February 10, 2020
The Grossman Burn Center at West Hills Hospital shares expertise during Burn Awareness Week
San Fernando Valley health care facility offers insights about causes and prevention of burns
Burn Awareness Week is recognized from Feb. 2-8, 2020, and to help spread awareness and promote safety, The Grossman Burn Center at West Hills Hospital & Medical Center is sharing a few key facts everyone should know about burns.
Prevalence of burns
According to the American Burn Association, more than 450,000 individuals are seen in emergency departments, clinics or physician’s offices for the treatment of a burn injury each year in the United States and Canada. Of these, approximately 4,500 die as a direct result of their injuries, and many more die from burn-related infections. However, the majority of these injuries are preventable.
Causes and prevention
Burns can be caused by contact with fire or flame, as well as hot surfaces or liquids. In addition, exposure to sunlight, electricity, radiation or certain chemicals can lead to burn injuries.
Steps you can take to avoid some of the most common burn injuries include wearing protective clothing when working with heat/flame or chemicals, unplugging electrical items when not in use and keeping them away from water, using sunscreen before going outside, turning pot handles toward the rear of the stove, and avoiding loose fitting clothing when cooking over flames. Help protect children from burns by keeping hot liquids and pans out of reach, supervising them closely around heat sources and electrical products, storing chemicals out of reach, and covering unused electrical outlets with safety caps.
Types of burns
First-degree burns affect only the outer layer of skin, making it painful and red. Second-degree burns affect the outer layer of skin and part of the next layer, causing redness, swelling and blisters. Third-degree burns destroy the first two layers of skin and may reach the innermost layer, resulting in a white or blackened burn site. Fourth-degree burns go through all layers of the skin and may even reach muscle and bone, leaving no feeling in the area as nerve endings are destroyed.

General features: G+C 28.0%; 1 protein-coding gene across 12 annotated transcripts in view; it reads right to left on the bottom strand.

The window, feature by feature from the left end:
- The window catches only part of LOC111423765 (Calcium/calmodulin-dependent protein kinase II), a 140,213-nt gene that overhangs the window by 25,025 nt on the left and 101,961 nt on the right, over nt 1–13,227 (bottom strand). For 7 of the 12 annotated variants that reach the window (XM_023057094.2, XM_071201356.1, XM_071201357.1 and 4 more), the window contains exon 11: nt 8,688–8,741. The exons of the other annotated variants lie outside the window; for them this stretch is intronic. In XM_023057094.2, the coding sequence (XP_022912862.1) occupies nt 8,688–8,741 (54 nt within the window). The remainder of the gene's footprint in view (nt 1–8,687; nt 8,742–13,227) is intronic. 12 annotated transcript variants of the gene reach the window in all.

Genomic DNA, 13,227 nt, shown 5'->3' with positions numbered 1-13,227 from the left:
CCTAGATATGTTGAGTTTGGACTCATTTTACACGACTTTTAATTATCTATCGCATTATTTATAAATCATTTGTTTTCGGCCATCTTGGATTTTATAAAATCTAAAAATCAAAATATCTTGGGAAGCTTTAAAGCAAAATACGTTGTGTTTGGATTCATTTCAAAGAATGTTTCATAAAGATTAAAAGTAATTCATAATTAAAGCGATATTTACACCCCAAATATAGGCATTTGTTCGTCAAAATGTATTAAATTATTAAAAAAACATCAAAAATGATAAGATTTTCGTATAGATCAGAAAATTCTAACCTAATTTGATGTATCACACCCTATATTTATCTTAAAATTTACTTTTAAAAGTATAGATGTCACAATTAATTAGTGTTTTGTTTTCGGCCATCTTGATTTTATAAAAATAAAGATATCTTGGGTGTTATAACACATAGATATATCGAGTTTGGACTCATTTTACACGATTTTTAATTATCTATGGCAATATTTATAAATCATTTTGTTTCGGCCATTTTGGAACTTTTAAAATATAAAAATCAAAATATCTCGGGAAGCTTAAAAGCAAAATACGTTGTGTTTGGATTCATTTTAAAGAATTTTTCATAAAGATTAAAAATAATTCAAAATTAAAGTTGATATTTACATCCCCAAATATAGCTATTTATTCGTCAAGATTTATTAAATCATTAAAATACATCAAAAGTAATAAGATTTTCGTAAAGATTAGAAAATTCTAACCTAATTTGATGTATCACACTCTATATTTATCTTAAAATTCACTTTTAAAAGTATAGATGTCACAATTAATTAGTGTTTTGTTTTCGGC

When treating a burn, the first thing to do is stop the burning process. Damage to the skin will continue as long as the burn area is hot. Cool the burned area as soon as possible under cool (not cold or icy) running water for at least 20 minutes. Do not touch the burned area, pop any blisters, apply creams or oils without consulting a doctor, or put on any adhesive, sticky or fluffy dressing.
While first-degree burns can often be treated at home, serious burns may require emergency medical attention. Third- and fourth-degree burns are always an emergency, and even with first- and second-degree burns, the larger the burn area, the more dangerous it is. Seek medical attention any time there are signs of infection or if the burn seems to be getting worse over time. Keep in mind that burns to the face, eyes, ears, hands or feet are more likely to cause permanent damage if not treated.
The Grossman Burn Center at West Hills Hospital offers 24/7 access to a burn nurse expert. To reach the 24/7 help line, call 818-676-4177.